The equilibrium between reducing species and oxidising species within a tumour’s microenvironment (TME) plays a crucial role in the majority of biological processes, especially the apoptotic cell death process. If the balance of oxidising and reducing molecules is broken by the increase of reactive oxygen species (ROS) concentration, cancer cells will die to achieve the purpose of tumour treatment. At present, some new chemodynamic therapy and photodynamic therapy (PDT) methods based on nanozyme catalysis are used in the field of tumour therapy, aiming to achieve the effect of in situ catalytic production of ROS in tumours. However, most of the studies on the mechanism of this treatment still only focus on the results of the cascade catalytic reaction of the nanozyme, and cannot monitor the whole treatment process.
Surface enhanced Raman spectroscopy (SERS) has great potential in monitoring related biochemical reactions in cells. The application of SERS to monitor the photodynamic therapy process of tumours enables further understanding of the specific mechanism of the catalytic process of nanozymes, and obtaining the specific information on the redox state in the TME.
A team of scientists, led by Professor Wei Song, Professor Zhuo Liu and Professor Bing Zhao from Jilin University, China, reported that cascade nanozymes of Au@CDs could be used for photodynamic therapy of tumour cells. SERS has been used to identify the dynamic change of ROS in TME throughout the whole PDT process, enabling monitoring of the intracellular biochemical reactions with superior sensitivity. This work presents an insightful study about the PDT mechanism based on oxidative stress injury in TME, providing a powerful means for the real-time monitoring of tumour phototherapy.
The researchers designed the Au@CDs cascade nanozyme. In which, CDs are used as a template and capping agent to construct a typical core-shell structure Au@CDs nanoparticles (NPs). Compared with the Au NPs alone, the CDs shell avoids the aggregation of Au nuclei and provides a dense and uniform SERS hotspot. Under the excitation of near infrared (NIR) light at 808 nm, Au@CDs exhibit NIR light-induced enhanced peroxidase-like (POD) and NIR-light-induced glutathione-like oxidase (GSHOX) activity.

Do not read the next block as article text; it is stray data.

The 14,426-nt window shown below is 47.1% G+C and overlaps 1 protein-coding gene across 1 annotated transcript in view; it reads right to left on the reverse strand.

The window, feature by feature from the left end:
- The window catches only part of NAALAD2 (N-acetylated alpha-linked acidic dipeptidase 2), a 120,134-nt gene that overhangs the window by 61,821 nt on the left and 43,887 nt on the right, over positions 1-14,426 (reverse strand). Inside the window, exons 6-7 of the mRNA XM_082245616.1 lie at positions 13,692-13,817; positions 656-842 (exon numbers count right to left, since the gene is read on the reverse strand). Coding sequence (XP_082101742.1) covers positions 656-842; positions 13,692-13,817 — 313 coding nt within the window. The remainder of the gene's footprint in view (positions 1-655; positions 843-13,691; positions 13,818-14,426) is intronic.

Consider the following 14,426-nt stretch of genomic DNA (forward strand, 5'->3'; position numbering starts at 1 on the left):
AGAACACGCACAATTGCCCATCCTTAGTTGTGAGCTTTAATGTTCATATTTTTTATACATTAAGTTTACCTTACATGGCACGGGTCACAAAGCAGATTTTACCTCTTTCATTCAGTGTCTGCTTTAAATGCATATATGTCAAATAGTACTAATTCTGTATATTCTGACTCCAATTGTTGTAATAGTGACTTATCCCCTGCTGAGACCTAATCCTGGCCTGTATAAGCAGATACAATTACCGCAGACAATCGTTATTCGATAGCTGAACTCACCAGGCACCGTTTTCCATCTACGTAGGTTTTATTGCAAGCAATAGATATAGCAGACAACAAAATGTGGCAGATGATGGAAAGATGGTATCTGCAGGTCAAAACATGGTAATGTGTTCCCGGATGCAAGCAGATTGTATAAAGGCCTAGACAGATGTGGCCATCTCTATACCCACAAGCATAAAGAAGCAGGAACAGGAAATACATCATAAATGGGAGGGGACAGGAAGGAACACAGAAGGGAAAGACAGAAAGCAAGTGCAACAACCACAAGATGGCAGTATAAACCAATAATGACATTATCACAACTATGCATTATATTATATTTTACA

Under the irradiation of NIR light, a large number of hot carriers excited by surface plasmon resonance (SPR) can effectively participate in the reaction, and the typical plasma photothermal effect of Au NPs can enhance the POD activity. In addition, Au@CDs mediate glutathione (GSH) to participate in the reaction; which accelerates the generation of ROS and presents the photodynamic treatment effect of photothermal enhancement. This cascade of nanozyme catalytic processes will rapidly break the redox homeostasis in tumours, generate a large amount of ROS and eventually lead to cancer cell apoptosis (Figure 1).
In order to monitor the photodynamic treatment process, SERS is used to monitor the dynamic change of ROS in the tumour microenvironment during photodynamic therapy by recognising the oxidation products of 3,3',5,5'-tetramethylbenzidine (TMB) substrate molecules. Specifically, the enhanced effect of photothermal property under NIR laser irradiation for PDT processes can catalyse the decomposition of H2O2 and the decrease of GSH levels in a very short time, further amplifying the reactive oxygen species damage leading to tumour elimination. Subsequently, the signals of oxTMB decrease over 33 min upon turning off the NIR laser, which is very slow compared to the increase process mentioned above under laser irradiation (3 min) (Figure 2). This result further suggests that overexpressed reductants (such as GSH) in TME will consume over-expressed ROS again, then until the ROS activity is counteracted and eliminated, the oxidation–reduction equilibrium state will be realised again.
Furthermore, through SERS strategies, a complete oxidative stress process in TMB is obtained, expressing an insightful study about the reaction mechanisms, which provides the most valuable mechanism and data support for the real-time monitoring of tumour phototherapy and normal tissue self-repair.